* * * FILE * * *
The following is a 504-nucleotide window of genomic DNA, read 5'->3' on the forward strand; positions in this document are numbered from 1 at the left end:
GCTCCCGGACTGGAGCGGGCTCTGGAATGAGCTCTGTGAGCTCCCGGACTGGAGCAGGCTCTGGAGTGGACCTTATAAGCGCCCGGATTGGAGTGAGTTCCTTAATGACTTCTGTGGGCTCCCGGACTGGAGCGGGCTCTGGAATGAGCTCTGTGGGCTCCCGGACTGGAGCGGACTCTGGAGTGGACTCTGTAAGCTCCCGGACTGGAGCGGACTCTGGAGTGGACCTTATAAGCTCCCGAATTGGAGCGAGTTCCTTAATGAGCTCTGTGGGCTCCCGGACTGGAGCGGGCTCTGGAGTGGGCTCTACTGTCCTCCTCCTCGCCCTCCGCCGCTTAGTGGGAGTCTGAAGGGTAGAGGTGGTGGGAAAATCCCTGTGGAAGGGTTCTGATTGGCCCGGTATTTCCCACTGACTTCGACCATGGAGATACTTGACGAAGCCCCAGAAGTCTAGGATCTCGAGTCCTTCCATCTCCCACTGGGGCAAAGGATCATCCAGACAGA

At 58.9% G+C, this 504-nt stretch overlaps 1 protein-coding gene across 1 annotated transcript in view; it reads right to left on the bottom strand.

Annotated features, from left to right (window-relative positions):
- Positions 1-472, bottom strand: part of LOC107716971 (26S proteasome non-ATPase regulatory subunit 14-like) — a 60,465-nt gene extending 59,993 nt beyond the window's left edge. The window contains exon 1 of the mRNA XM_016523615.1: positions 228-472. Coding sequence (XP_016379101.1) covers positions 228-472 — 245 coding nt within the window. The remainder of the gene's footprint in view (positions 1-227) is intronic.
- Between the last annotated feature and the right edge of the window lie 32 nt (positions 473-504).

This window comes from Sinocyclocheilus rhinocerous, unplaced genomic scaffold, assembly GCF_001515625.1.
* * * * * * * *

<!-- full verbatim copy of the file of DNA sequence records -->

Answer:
The following is a 504-nucleotide window of genomic DNA, read 5'->3' on the forward strand; positions in this document are numbered from 1 at the left end:
GCTCCCGGACTGGAGCGGGCTCTGGAATGAGCTCTGTGAGCTCCCGGACTGGAGCAGGCTCTGGAGTGGACCTTATAAGCGCCCGGATTGGAGTGAGTTCCTTAATGACTTCTGTGGGCTCCCGGACTGGAGCGGGCTCTGGAATGAGCTCTGTGGGCTCCCGGACTGGAGCGGACTCTGGAGTGGACTCTGTAAGCTCCCGGACTGGAGCGGACTCTGGAGTGGACCTTATAAGCTCCCGAATTGGAGCGAGTTCCTTAATGAGCTCTGTGGGCTCCCGGACTGGAGCGGGCTCTGGAGTGGGCTCTACTGTCCTCCTCCTCGCCCTCCGCCGCTTAGTGGGAGTCTGAAGGGTAGAGGTGGTGGGAAAATCCCTGTGGAAGGGTTCTGATTGGCCCGGTATTTCCCACTGACTTCGACCATGGAGATACTTGACGAAGCCCCAGAAGTCTAGGATCTCGAGTCCTTCCATCTCCCACTGGGGCAAAGGATCATCCAGACAGA

At 58.9% G+C, this 504-nt stretch overlaps 1 protein-coding gene across 1 annotated transcript in view; it reads right to left on the bottom strand.

Annotated features, from left to right (window-relative positions):
- Positions 1-472, bottom strand: part of LOC107716971 (26S proteasome non-ATPase regulatory subunit 14-like) — a 60,465-nt gene extending 59,993 nt beyond the window's left edge. The window contains exon 1 of the mRNA XM_016523615.1: positions 228-472. Coding sequence (XP_016379101.1) covers positions 228-472 — 245 coding nt within the window. The remainder of the gene's footprint in view (positions 1-227) is intronic.
- Between the last annotated feature and the right edge of the window lie 32 nt (positions 473-504).

This window comes from Sinocyclocheilus rhinocerous, unplaced genomic scaffold, assembly GCF_001515625.1.